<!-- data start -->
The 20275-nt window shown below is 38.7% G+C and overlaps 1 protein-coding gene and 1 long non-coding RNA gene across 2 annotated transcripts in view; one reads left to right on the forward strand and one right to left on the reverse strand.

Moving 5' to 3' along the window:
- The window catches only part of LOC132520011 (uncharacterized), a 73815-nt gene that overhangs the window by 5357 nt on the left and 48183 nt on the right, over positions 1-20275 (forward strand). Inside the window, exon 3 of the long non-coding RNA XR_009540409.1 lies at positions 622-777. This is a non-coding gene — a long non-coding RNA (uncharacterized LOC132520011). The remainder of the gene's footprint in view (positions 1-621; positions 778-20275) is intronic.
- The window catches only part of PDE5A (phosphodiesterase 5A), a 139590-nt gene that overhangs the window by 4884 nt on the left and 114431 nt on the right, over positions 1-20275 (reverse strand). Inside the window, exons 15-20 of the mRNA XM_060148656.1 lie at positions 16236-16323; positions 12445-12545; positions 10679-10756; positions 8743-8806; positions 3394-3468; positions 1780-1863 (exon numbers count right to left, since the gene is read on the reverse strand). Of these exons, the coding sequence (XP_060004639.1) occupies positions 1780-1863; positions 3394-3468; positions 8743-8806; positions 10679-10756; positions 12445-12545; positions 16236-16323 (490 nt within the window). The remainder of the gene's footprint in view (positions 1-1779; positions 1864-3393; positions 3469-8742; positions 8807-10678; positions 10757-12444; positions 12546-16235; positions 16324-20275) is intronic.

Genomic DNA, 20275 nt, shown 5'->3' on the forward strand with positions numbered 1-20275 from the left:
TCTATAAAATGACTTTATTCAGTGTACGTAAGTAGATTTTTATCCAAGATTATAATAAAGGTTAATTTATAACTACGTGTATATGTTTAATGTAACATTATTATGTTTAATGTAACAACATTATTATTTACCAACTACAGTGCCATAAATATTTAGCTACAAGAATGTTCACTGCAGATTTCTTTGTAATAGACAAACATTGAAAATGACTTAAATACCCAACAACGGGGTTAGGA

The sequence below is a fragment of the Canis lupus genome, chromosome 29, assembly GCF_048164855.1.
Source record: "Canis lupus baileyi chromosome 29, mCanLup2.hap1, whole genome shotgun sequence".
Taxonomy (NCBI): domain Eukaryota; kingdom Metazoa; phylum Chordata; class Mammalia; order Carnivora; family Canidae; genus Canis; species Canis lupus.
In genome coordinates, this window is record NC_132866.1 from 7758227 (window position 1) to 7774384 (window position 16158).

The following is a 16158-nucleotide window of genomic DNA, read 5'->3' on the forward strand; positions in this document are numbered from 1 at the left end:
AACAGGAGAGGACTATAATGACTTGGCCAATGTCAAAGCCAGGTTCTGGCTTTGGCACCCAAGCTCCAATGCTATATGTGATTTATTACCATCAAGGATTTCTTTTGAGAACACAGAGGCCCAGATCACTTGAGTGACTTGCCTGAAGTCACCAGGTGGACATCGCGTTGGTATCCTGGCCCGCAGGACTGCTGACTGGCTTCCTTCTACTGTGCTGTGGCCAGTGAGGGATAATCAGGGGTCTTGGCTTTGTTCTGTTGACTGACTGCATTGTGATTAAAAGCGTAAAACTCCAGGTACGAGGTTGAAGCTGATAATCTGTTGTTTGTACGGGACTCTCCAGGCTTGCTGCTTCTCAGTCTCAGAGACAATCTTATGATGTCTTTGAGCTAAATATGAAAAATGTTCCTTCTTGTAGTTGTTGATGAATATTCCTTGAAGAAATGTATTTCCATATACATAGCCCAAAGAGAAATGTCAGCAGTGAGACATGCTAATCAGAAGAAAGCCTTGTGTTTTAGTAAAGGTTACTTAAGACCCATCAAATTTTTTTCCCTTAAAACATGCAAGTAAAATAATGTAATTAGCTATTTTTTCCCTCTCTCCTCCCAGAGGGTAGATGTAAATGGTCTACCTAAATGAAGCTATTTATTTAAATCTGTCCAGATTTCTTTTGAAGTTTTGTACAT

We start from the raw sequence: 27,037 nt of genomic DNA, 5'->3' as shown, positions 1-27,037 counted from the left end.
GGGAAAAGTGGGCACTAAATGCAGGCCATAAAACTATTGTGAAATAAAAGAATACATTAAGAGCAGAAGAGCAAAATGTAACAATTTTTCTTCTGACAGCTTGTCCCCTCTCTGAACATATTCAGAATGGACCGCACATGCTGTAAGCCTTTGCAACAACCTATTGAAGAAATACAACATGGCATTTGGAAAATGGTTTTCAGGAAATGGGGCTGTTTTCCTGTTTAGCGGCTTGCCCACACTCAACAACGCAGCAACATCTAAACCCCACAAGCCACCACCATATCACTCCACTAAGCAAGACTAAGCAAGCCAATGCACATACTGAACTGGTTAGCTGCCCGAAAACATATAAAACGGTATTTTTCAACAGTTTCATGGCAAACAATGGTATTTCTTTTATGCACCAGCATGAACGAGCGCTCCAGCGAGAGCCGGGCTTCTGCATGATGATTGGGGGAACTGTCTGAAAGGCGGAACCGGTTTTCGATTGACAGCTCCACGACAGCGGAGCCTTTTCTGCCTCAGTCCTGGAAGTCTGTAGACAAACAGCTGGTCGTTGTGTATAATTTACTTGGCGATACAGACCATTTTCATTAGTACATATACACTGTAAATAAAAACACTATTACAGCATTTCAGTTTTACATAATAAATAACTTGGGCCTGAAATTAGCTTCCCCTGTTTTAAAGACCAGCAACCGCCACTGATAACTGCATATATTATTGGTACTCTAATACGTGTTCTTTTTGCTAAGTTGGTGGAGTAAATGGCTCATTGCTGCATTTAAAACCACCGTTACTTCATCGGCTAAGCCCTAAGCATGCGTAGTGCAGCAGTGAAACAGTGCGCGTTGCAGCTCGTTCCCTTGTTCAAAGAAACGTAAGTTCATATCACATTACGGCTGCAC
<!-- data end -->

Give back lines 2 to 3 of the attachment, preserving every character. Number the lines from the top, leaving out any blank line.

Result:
Moving 5' to 3' along the window:
- The window catches only part of LOC132520011 (uncharacterized), a 73815-nt gene that overhangs the window by 5357 nt on the left and 48183 nt on the right, over positions 1-20275 (forward strand). Inside the window, exon 3 of the long non-coding RNA XR_009540409.1 lies at positions 622-777. This is a non-coding gene — a long non-coding RNA (uncharacterized LOC132520011). The remainder of the gene's footprint in view (positions 1-621; positions 778-20275) is intronic.